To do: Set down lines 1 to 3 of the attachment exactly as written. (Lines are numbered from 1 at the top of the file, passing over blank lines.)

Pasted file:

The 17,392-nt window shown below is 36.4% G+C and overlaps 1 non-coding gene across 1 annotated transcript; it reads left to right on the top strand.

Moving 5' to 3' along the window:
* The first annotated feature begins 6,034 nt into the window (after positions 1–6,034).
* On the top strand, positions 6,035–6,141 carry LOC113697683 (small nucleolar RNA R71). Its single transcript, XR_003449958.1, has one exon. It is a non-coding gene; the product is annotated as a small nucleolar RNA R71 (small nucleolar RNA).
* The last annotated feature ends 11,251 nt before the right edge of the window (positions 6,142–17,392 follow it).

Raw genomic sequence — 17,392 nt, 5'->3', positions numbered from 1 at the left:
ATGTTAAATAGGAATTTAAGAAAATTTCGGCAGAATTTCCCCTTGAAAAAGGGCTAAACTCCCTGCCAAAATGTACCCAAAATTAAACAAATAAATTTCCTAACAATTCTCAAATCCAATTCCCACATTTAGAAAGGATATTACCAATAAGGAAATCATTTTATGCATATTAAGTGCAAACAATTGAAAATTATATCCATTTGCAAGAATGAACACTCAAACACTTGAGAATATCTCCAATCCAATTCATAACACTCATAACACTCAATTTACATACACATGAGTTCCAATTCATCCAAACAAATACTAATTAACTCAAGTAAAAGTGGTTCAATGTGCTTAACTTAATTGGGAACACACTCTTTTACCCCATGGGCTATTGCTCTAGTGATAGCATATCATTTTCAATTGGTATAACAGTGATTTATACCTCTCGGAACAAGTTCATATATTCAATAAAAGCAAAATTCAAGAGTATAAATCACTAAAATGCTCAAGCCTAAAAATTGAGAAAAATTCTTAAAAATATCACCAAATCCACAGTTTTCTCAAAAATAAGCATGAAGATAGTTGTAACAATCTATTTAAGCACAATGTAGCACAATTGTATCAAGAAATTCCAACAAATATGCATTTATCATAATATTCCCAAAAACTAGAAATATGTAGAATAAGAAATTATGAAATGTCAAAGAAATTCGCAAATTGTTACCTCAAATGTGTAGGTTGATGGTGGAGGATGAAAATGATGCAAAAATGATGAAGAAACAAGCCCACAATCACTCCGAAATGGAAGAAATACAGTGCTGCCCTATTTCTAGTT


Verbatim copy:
The 17,392-nt window shown below is 36.4% G+C and overlaps 1 non-coding gene across 1 annotated transcript; it reads left to right on the top strand.

Moving 5' to 3' along the window:
* The first annotated feature begins 6,034 nt into the window (after positions 1–6,034).